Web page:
Brussels came under attack Tuesday morning with apparent suicide bombs in its airport and a metro station during rush hour, killing at least 31 people, according to early reports.
TIME correspondent Charlotte McDonald-Gibson, who is based in Brussels, was in the airport when the attacks occurred. The following are her account of what happened and interviews with passengers near her:
I was waiting for the gate to open for my flight to Frankfurt when a member of the restaurant staff rushed over and said “everyone out, everyone out”. No one knew what was going on. We were hurried to the main gate area of the terminal. An announcement on the loudspeaker said “evacuate, evacuate, this is a general notice to evacuate the airport.” But no one did anything. There were no staff to tell anyone what to do. I overheard one staff member say “this has never happened before so we don’t know what to do.”
Then another announcement came over loudspeakers telling us to stay in Terminal A. We were locked in. About 30 minutes later they started the evacuation again, slowly down two staircases. It took about 45 minutes to get everyone out. We were taken to the cargo area where we waited for an hour. Some people were wrapped in airline blankets. DHL staff were handing out water. There was no information about what was going on. Babies were crying. Now we have been taken to a massive airline hanger to give our details.
Denise Brandt, from Arizona:
“We were in the departures lounge shopping area when we felt it and heard it. We were standing there, you feel it in your whole body. I was like ‘thats a bomb, lets go’. People were running, we were just standing there and I said ‘lets go!’.
We saw people running, and some people crying, so we knew it was a bomb. We found a quiet corner to go reflect in. It was very confusing, they don’t manage expectations very well. Don’t they rehearse these things? Don’t they plan for these things?
We were in Terminal B then we heard later when we were walking up to the Brussels Airlines counter where there was a second explosion. We only heard one“
Scenes From the Aftermath of the Brussels Attacks
Andrew Brandt, from Arizona:
“We felt like a wave, you feel it in your whole body, it is like you are in water and someone jumps in the water and you feel that wave. I’m former law enforcement, my wife lived in Afghanistan for years. We wanted to be away from the crowds. The airport staff have no idea what they are doing. They kept saying ‘evacuate’. We were telling airport agents what we felt, that it was an explosion, then they were like ‘what?’.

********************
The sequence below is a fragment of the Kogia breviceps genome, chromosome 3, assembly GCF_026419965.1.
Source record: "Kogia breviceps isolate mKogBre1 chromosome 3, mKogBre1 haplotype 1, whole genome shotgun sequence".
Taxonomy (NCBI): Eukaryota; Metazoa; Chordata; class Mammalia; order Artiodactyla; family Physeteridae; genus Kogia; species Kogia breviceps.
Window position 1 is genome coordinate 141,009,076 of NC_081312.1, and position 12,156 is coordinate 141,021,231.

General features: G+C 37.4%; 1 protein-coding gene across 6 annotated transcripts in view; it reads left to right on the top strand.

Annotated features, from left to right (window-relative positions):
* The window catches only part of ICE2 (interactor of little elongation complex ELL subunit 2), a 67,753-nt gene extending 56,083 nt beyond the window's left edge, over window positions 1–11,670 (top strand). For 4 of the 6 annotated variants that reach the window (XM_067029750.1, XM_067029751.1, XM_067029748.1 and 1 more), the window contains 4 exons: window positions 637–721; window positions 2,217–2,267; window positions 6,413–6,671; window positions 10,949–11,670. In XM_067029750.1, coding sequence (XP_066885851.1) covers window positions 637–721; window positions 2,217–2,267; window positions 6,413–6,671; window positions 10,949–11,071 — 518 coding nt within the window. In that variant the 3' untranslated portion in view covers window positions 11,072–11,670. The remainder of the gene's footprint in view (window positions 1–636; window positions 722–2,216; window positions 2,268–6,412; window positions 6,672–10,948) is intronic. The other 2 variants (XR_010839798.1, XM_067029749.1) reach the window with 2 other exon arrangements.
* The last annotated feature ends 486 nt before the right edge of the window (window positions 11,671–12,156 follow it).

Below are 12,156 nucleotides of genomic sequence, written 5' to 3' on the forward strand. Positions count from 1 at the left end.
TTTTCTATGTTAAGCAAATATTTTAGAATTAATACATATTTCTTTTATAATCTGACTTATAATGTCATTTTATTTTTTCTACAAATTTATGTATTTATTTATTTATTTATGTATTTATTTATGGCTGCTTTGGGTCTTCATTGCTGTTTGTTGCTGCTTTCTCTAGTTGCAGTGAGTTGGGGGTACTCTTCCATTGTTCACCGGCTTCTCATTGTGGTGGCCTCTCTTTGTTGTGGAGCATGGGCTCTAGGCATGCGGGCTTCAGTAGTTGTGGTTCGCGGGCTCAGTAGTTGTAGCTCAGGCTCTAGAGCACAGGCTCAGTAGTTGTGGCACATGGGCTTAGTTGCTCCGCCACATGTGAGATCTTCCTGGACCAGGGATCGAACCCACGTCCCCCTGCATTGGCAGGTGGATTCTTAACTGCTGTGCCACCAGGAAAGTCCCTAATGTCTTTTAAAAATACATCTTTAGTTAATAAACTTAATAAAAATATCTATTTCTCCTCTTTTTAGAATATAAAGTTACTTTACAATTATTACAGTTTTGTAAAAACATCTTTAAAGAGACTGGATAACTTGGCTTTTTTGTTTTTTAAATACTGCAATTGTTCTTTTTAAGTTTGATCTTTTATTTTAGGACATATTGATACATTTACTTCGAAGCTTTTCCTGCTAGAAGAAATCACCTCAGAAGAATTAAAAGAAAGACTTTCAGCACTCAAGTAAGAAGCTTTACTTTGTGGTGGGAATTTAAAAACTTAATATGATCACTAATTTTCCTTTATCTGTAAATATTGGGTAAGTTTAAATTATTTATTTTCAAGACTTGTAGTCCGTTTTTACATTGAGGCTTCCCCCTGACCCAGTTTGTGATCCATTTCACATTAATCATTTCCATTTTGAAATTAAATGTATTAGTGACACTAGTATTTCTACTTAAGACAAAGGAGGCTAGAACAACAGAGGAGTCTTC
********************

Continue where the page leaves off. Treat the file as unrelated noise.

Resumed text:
Then we heard ‘evacuate, evacuate’. Then they say ‘stay where you are’. Then “evacuate, evacuate”. But everyone is just standing around. They would not let me take my bag. They said you are not going on the tarmac with your bag. The security people had no idea what they were doing. Where the hell were we supposed to go?.“
Josh Balser, from U.S.:
“In Terminal B this guy came running down the hall. I was in the lounge and heard a rumbling so thought something had hit the airport. Then they told us to go to the end of the hallway and eventually some guy was screaming ‘we found guns and ammunition, everybody leave your bags and exit the airport.’ He was airport personnel.”
Colonel Chuck Helms, U.S. military.
“I’m U.S. military, I’m a medic, I was in 9/11. I was here en route to Kampala. So I embedded with a Belgian medic and we gave first aid to about 15 people. I was in Terminal T when the bomb went off. We moved here (outside the terminal). I saw the Belgian medic and because I’m a medic I said “can I assist” and he said “come with me”. We moved in to where the bombing area was and we were able to provide trauma and then we went outside and provided first aid here.
There was a lot of people trying to help, you had the police, you had the military, but there was glass everywhere, so most of the military had glass in their hands, they didn’t realise that they had injuries because they were trying to assist people. There were a lot of tourniquets, a lot of people had put on tourniquets. I didn’t see anyone I thought was a complete casualty, I didn’t see any deaths.”
Yassine Amrani, a homeless person who lives in the airport parking area:
“I was with my friends – boom, in one second, all the people were running away. I went inside and I saw everywhere dead people and fire. There were fire extinguishers and I was looking for people because the ceiling had fallen on the people and you had to search for the people. There were many deaths. People were dying in my arms. One woman had a baby in her arms and kept saying “my baby, my baby”. I said “you have your baby in your arms and he is fine.”
These interviews have been lightly edited for clarity
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